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Eukaryot Cell. 2014 Apr;13(4):494-503. doi: 10.1128/EC.00031-14. Epub 2014 Feb 21.

The Entamoeba histolytica Dnmt2 homolog (Ehmeth) confers resistance to nitrosative stress.

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  • 1Department of Molecular Microbiology, Bruce Rappaport Faculty of Medicine, Technion-Israel Institute of Technology, Haifa, Israel.

Abstract

Nitric oxide (NO) has antimicrobial properties against many pathogens due to its reactivity as an S-nitrosylating agent. It inhibits many of the key enzymes that are involved in the metabolism and virulence of the parasite Entamoeba histolytica through S-nitrosylation of essential cysteine residues. Very little information is available on the mechanism of resistance to NO by pathogens in general and by this parasite in particular. Here, we report that exposure of the parasites to S-nitrosoglutathione (GSNO), an NO donor molecule, strongly reduces their viability and protein synthesis. However, the deleterious effects of NO were significantly reduced in trophozoites overexpressing Ehmeth, the cytosine-5 methyltransferase of the Dnmt2 family. Since these trophozoites also exhibited high levels of tRNA(Asp) methylation, the high levels suggested that Ehmeth-mediated tRNA(Asp) methylation is part of the resistance mechanism to NO. We previously reported that enolase, another glycolytic enzyme, binds to Ehmeth and inhibits its activity. We observed that the amount of Ehmeth-enolase complex was significantly reduced in GSNO-treated E. histolytica, which explains the aforementioned increase of tRNA methylation. Specifically, we demonstrated via site-directed mutagenesis that cysteine residues 228 and 229 of Ehmeth are susceptible to S-nitrosylation and are crucial for Ehmeth binding to enolase and for Ehmeth-mediated resistance to NO. These results indicate that Ehmeth has a central role in the response of the parasite to NO, and they contribute to the growing evidence that NO is a regulator of epigenetic mechanisms.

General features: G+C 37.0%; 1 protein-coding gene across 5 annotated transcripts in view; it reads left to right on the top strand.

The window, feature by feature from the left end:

PMID:
24562908
[PubMed - indexed for MEDLINE]
PMCID:
PMC4000097
Free PMC Article
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